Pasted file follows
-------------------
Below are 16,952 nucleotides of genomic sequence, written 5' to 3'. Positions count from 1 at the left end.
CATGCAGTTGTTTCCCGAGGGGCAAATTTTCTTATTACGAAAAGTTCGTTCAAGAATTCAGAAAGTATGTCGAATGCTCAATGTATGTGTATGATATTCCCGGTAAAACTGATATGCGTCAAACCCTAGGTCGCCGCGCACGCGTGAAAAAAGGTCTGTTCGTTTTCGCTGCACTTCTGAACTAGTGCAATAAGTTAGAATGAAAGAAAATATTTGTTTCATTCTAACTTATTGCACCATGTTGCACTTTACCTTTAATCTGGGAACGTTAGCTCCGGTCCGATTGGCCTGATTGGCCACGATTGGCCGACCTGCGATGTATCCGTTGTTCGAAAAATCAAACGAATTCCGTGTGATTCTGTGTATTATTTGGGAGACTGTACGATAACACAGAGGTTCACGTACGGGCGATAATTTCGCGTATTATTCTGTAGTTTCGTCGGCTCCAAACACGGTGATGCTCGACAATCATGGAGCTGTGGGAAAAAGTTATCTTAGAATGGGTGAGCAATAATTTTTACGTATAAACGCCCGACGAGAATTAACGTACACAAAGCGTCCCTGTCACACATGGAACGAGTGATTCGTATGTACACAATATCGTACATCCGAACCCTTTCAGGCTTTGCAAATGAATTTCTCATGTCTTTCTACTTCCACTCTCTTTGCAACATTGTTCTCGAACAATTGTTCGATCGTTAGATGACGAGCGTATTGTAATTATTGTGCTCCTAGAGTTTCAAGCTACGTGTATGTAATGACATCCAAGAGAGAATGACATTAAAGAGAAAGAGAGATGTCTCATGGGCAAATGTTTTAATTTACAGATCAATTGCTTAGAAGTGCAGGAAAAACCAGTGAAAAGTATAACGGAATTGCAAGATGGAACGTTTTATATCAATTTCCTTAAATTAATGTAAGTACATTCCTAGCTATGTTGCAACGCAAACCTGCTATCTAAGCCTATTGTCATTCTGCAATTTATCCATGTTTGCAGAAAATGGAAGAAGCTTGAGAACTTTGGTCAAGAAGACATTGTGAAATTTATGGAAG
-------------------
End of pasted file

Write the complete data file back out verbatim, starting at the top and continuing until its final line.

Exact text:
Below are 16,952 nucleotides of genomic sequence, written 5' to 3'. Positions count from 1 at the left end.
CATGCAGTTGTTTCCCGAGGGGCAAATTTTCTTATTACGAAAAGTTCGTTCAAGAATTCAGAAAGTATGTCGAATGCTCAATGTATGTGTATGATATTCCCGGTAAAACTGATATGCGTCAAACCCTAGGTCGCCGCGCACGCGTGAAAAAAGGTCTGTTCGTTTTCGCTGCACTTCTGAACTAGTGCAATAAGTTAGAATGAAAGAAAATATTTGTTTCATTCTAACTTATTGCACCATGTTGCACTTTACCTTTAATCTGGGAACGTTAGCTCCGGTCCGATTGGCCTGATTGGCCACGATTGGCCGACCTGCGATGTATCCGTTGTTCGAAAAATCAAACGAATTCCGTGTGATTCTGTGTATTATTTGGGAGACTGTACGATAACACAGAGGTTCACGTACGGGCGATAATTTCGCGTATTATTCTGTAGTTTCGTCGGCTCCAAACACGGTGATGCTCGACAATCATGGAGCTGTGGGAAAAAGTTATCTTAGAATGGGTGAGCAATAATTTTTACGTATAAACGCCCGACGAGAATTAACGTACACAAAGCGTCCCTGTCACACATGGAACGAGTGATTCGTATGTACACAATATCGTACATCCGAACCCTTTCAGGCTTTGCAAATGAATTTCTCATGTCTTTCTACTTCCACTCTCTTTGCAACATTGTTCTCGAACAATTGTTCGATCGTTAGATGACGAGCGTATTGTAATTATTGTGCTCCTAGAGTTTCAAGCTACGTGTATGTAATGACATCCAAGAGAGAATGACATTAAAGAGAAAGAGAGATGTCTCATGGGCAAATGTTTTAATTTACAGATCAATTGCTTAGAAGTGCAGGAAAAACCAGTGAAAAGTATAACGGAATTGCAAGATGGAACGTTTTATATCAATTTCCTTAAATTAATGTAAGTACATTCCTAGCTATGTTGCAACGCAAACCTGCTATCTAAGCCTATTGTCATTCTGCAATTTATCCATGTTTGCAGAAAATGGAAGAAGCTTGAGAACTTTGGTCAAGAAGACATTGTGAAATTTATGGAAG